There is shock that such a good looking kid could cause so much destruction, but why? Why is that part of our equation? If that's the case, then when an "ugly" person commits an atrocity, is it ok to then think, "Well, of course, I mean just look at'um!"
This is true, but the fact that it's revelatory to anyone is a scathing indictment.
Frankly, I don't see what the big deal is. Perhaps it's because I'm not an American, but even still, I remember hearing about this as it was happening, remember all the searches they did in Boston, the desperado shootout, etc. Maybe if somebody blew up the CN Tower and I saw his face plastered on a magazine, I'd feel differently.
I think that, in terms of the article, The Rolling Stone was correct to explore the factors that compelled him to radicalization. Terrorists are people too, and I always find it fascinating to hear their background stories, and how ideology metastasized in a person's mind into some deadly tumor. It's neat to have a case study like this, not just because it's good research material for writers like us, but also, it reminds us of the fact, that really, we're not all so different. Sure, no one on this website (hopefully) is going to orchestrate a terrorist attack, but how much pushing would it take, and how many external influences would be needed, to drive somebody to doing that? How malleable is the human psyche, and how stalwart are our set of morals? It raises good questions, as good journalism should.
I wonder if he is going to buy five copies for his mother (obscure?)
The idea you can get your picture on the cover of Rolling Stone for committing a massacre is bound to do more harm than all the 'good' the RS editors believe they are doing with the article and said stimulated conversation. I'm sure there were other cover photo options, the one they chose was unfortunate.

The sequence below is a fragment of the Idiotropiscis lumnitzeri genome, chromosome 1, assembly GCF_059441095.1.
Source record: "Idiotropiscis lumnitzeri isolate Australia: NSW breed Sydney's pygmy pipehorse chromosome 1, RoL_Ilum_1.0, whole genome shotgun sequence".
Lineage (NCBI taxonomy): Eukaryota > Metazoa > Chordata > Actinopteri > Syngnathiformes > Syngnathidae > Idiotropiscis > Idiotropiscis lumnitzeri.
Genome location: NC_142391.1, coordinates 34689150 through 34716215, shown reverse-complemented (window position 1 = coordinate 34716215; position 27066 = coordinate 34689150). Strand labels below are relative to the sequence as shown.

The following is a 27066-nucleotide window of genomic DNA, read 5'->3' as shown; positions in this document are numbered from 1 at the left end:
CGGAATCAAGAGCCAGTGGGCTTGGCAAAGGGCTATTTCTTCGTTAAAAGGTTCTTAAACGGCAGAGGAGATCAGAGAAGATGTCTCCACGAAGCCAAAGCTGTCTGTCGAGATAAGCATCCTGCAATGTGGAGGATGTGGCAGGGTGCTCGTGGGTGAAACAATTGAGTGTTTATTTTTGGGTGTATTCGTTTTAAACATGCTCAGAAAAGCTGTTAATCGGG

Is this any better? Boston cop's revenge
warning - disturbing content in the CNN link above
Wait a minute...some of you actually think this guy is attractive?
They plagiarized my post about pretty=good and ugly=bad...
I live two towns away from Boston, and Krystle Campbell went to school with my older brother and my friends (I generally don't hang out with people I went to school with. Long story short, my brother and I have all mutual friends, and they are all three to four years older than me). Her father bought his shoes for the funeral at the store in which I work. Bottom line: this was all in my backyard and I was directly effected by this while it was happening. Everyone around me in the greater Boston region need to shut the hell up and get over this.
The editors of that magazine were DOING THEIR JOB. Yeah, they portray Dzhokhar as a human, but that's because he is. Just because he killed four people doesn't make him of a different species. He has a family he loves, and everyday problems just like the rest of us.The difference is he wanted to cause harm to other people. Does everyone forget about Timothy McVaeigh? He was born and raised in this country, and killed HUNDREDS of people during the Oklahoma City bombing. How many magazines had his face on the cover? How many books were written in relation to his crimes? Dzhokhar only killed four, and we should consider ourselves lucky the number is that low. People are making a big deal about this for no reason.
I think it whould be more tastefully to have the victims faces on the cover.
The artical is a good reminder not to trust pot smoking conspericy theory peddlers.
And I whould still pay good money to smash his face in with a bat.
Either way, the media itself did give Tsarnaev enough exposure.
Separate names with a comma.